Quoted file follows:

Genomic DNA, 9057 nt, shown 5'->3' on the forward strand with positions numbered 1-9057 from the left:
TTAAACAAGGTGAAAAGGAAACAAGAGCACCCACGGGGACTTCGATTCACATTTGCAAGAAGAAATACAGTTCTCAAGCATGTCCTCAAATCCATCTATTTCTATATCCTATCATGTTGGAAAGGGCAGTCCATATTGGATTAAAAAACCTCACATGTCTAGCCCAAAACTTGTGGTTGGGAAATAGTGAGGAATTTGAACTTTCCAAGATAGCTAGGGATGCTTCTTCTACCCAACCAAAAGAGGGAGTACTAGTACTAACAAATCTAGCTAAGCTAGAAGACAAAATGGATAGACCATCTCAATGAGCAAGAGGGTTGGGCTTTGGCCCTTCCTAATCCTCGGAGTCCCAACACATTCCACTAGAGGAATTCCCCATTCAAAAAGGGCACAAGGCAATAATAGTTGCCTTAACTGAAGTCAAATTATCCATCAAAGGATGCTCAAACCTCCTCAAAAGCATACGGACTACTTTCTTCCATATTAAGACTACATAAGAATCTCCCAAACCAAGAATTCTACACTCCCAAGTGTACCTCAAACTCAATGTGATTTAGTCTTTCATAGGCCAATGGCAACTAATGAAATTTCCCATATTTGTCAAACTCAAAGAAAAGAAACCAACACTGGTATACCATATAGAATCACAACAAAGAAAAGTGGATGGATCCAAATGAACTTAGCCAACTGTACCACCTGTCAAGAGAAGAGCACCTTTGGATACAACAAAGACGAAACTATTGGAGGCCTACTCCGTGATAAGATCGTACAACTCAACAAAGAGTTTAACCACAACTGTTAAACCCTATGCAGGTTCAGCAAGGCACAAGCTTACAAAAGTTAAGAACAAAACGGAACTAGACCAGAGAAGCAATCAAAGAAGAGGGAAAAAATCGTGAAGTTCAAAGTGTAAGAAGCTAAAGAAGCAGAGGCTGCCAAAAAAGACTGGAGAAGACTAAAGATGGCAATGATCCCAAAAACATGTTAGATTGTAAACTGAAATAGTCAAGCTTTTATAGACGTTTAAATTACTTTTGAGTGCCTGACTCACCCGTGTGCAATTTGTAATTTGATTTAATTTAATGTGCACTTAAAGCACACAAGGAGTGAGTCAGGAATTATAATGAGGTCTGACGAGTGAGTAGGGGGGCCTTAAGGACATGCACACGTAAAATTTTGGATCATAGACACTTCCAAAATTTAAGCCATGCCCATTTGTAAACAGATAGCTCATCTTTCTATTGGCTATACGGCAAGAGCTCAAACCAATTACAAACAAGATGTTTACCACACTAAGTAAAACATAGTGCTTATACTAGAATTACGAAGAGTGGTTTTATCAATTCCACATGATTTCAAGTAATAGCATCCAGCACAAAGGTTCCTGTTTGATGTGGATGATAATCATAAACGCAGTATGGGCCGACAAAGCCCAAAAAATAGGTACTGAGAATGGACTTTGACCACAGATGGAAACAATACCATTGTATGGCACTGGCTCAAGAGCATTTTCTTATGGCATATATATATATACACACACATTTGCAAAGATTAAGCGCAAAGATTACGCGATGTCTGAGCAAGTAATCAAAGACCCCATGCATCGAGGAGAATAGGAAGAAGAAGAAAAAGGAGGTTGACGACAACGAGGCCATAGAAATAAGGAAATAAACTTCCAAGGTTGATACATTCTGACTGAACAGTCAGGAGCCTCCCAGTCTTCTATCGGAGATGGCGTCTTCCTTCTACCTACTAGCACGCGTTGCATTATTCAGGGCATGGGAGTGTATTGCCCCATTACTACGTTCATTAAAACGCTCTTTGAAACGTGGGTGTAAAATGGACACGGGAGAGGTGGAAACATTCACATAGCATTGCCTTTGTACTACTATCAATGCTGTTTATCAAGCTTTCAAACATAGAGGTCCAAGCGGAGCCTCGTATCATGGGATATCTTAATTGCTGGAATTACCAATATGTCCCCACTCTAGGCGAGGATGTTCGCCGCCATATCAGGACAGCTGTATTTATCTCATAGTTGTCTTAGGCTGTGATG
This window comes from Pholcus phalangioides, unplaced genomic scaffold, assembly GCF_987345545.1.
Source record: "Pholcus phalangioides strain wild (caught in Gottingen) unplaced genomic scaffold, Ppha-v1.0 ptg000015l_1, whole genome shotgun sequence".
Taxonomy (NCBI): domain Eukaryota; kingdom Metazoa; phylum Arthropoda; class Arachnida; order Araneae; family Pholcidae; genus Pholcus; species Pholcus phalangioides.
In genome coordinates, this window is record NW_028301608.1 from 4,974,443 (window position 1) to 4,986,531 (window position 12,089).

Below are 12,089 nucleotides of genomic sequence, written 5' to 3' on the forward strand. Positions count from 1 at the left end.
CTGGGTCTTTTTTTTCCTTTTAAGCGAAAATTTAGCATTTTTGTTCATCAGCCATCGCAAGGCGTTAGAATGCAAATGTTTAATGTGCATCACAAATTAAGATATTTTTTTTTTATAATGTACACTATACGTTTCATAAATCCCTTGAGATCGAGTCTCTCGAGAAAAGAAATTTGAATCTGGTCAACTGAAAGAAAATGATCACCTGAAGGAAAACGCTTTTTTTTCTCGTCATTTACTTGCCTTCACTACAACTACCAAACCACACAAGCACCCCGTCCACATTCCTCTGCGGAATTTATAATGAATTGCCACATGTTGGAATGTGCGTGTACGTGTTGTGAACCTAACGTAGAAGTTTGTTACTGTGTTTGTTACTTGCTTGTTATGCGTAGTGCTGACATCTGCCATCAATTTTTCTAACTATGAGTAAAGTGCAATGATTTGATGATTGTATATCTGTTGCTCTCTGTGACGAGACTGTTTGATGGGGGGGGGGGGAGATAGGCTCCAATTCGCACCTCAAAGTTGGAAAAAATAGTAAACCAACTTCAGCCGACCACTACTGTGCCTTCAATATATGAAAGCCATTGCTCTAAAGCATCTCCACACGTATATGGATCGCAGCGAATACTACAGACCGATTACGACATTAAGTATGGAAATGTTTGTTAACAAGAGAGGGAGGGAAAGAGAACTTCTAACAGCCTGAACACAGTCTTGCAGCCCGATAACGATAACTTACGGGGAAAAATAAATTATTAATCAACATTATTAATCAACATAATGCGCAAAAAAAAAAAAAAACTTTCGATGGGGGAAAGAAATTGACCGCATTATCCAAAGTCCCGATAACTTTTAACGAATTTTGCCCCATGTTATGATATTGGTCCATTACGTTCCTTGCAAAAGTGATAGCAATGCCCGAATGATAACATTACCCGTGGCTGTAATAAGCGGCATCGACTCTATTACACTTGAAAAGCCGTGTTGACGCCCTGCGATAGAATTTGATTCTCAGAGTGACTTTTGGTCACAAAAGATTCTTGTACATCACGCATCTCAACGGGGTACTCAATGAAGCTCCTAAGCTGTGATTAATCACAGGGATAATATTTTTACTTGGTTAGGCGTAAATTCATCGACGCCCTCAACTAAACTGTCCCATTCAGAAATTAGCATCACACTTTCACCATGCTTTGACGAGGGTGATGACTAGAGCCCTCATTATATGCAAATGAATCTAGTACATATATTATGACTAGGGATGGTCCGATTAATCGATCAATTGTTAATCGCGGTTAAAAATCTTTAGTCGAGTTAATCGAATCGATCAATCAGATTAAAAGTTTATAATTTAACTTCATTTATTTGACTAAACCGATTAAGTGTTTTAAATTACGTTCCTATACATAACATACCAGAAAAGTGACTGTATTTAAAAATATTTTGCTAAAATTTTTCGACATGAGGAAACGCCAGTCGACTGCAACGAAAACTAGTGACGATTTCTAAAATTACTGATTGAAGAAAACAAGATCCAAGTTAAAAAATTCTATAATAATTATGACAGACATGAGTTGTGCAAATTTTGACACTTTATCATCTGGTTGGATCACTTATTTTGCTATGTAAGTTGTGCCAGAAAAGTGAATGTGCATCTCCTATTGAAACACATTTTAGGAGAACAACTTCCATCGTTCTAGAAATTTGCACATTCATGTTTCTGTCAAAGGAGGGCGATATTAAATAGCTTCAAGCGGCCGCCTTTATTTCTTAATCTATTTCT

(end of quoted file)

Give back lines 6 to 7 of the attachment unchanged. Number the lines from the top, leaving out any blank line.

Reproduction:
In genome coordinates, this window is record NW_028301608.1 from 4,974,443 (window position 1) to 4,986,531 (window position 12,089).

Below are 12,089 nucleotides of genomic sequence, written 5' to 3' on the forward strand. Positions count from 1 at the left end.